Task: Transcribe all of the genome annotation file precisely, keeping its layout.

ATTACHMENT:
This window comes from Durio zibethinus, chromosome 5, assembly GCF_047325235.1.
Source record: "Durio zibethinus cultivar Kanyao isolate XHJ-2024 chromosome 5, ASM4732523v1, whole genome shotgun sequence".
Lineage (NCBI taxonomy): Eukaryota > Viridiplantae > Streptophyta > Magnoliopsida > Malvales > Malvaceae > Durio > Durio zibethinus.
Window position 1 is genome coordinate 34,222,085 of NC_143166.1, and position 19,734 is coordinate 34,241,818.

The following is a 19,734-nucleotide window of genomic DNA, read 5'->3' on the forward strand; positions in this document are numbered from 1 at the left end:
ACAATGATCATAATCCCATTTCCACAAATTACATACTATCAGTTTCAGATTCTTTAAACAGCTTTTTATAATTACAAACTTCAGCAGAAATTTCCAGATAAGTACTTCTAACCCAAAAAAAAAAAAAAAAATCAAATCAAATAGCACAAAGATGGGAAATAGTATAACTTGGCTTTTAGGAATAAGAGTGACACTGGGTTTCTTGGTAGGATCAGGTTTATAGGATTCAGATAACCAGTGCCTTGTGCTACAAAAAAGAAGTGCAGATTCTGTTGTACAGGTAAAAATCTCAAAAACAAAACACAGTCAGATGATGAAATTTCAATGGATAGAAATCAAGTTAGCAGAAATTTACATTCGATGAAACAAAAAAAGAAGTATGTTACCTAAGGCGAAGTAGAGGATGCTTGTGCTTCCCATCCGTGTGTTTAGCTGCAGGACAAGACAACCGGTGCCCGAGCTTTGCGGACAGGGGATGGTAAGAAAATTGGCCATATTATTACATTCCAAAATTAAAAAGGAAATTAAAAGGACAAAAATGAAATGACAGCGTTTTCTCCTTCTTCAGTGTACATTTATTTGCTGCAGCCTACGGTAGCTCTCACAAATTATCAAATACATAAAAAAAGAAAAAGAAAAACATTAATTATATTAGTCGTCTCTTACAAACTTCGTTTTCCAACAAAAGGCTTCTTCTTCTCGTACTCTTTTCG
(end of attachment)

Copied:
This window comes from Durio zibethinus, chromosome 5, assembly GCF_047325235.1.
Source record: "Durio zibethinus cultivar Kanyao isolate XHJ-2024 chromosome 5, ASM4732523v1, whole genome shotgun sequence".
Lineage (NCBI taxonomy): Eukaryota > Viridiplantae > Streptophyta > Magnoliopsida > Malvales > Malvaceae > Durio > Durio zibethinus.
Window position 1 is genome coordinate 34,222,085 of NC_143166.1, and position 19,734 is coordinate 34,241,818.

The following is a 19,734-nucleotide window of genomic DNA, read 5'->3' on the forward strand; positions in this document are numbered from 1 at the left end:
ACAATGATCATAATCCCATTTCCACAAATTACATACTATCAGTTTCAGATTCTTTAAACAGCTTTTTATAATTACAAACTTCAGCAGAAATTTCCAGATAAGTACTTCTAACCCAAAAAAAAAAAAAAAAATCAAATCAAATAGCACAAAGATGGGAAATAGTATAACTTGGCTTTTAGGAATAAGAGTGACACTGGGTTTCTTGGTAGGATCAGGTTTATAGGATTCAGATAACCAGTGCCTTGTGCTACAAAAAAGAAGTGCAGATTCTGTTGTACAGGTAAAAATCTCAAAAACAAAACACAGTCAGATGATGAAATTTCAATGGATAGAAATCAAGTTAGCAGAAATTTACATTCGATGAAACAAAAAAAGAAGTATGTTACCTAAGGCGAAGTAGAGGATGCTTGTGCTTCCCATCCGTGTGTTTAGCTGCAGGACAAGACAACCGGTGCCCGAGCTTTGCGGACAGGGGATGGTAAGAAAATTGGCCATATTATTACATTCCAAAATTAAAAAGGAAATTAAAAGGACAAAAATGAAATGACAGCGTTTTCTCCTTCTTCAGTGTACATTTATTTGCTGCAGCCTACGGTAGCTCTCACAAATTATCAAATACATAAAAAAAGAAAAAGAAAAACATTAATTATATTAGTCGTCTCTTACAAACTTCGTTTTCCAACAAAAGGCTTCTTCTTCTCGTACTCTTTTCG